Ireland's ancient "septs" were very similar to Scottish "clans." Those groups from which the Bulloch County Brannen's are descended include the "O Braonain" and "Mac Branain" family groupings. The term "Mac" designated "the son of" while the term "O" designated "the grandson of" a ruling warrior.

December 12, 2011 | | Columnists/Editorials


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Page 42 of 72

Articles by Section - Columnists/Editorials


Living with Children with John Rosemond: Early bedtimes work for teens, too

New research finds that teens whose school days begin later than the national norm of approximately eight o'clock achieve at higher levels than teens who start school earlier. The researchers in question recommend that that school start times be extended to at least 8:30 am.

September 07, 2014 | John Rosemond | Columnists/Editorials


Some Kinda Good with Rebekah Faulk: South & Vine Public House burned but not broken

During the summer of 2013, just six months after an intriguing new restaurant popped up in downtown Statesboro on the corner of South Main and West Vine streets, I ventured inside to discover a restaurant that would become the backbone of our community and so much more.

September 07, 2014 | By REBEKAH FAULK | Columnists/Editorials


Bulloch History with Roger Allen: The first automobile arrives in Bulloch County

(Note: The following is part of a series of articles looking at the growth of roads and transportation in Georgia and Bulloch County beginning in 1807.)

September 07, 2014 | Roger Allen | Columnists/Editorials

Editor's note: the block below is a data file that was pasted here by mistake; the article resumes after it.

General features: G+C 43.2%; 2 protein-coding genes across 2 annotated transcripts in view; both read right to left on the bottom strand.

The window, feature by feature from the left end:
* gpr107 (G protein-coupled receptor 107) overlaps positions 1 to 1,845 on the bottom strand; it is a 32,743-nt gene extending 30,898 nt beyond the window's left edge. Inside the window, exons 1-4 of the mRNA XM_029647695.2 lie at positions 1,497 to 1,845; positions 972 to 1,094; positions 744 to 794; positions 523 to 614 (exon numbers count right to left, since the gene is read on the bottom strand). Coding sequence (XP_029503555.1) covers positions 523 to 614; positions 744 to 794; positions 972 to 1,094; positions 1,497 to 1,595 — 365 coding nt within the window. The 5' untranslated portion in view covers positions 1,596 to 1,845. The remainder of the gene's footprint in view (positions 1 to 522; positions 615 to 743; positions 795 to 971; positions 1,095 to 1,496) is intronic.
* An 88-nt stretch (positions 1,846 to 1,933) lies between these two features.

Parenting Advice with John Rosemond - Happy kids get old-fashioned parenting

As the old parenting point of view fell out of fashion beginning in the late 1960s, the vernacular that accompanied it all but completely disappeared. Today's parents don't say to their children the sorts of things parents said to children in the 1950s and before, things like "You're acting too big for your britches again, young man."

August 31, 2014 | John Rosemond Contributing Writer | Columnists/Editorials


Kathy Bradley - A mimosa in time

What is this? A mimosa tree? Its slender branches are curved in an arc out over the ditch. Its fingerling leaves are dangling over my head. Its barkless trunk is all but hidden among the grapevines and pine trees and scrub oaks. I have walked by this very spot hundreds of times, driven by it thousands of times. How could I have never noticed a mimosa tree?

August 31, 2014 | Kathy Bradley Contributing Writer | Columnists/Editorials


Bulloch History with Roger Allen - I-16 becomes part of national highway system

(Note: The following is part of a series of articles looking at the growth of roads and transportation in Georgia and Bulloch County beginning in 1807.)

August 31, 2014 | Roger Allen Contributing Writer | Columnists/Editorials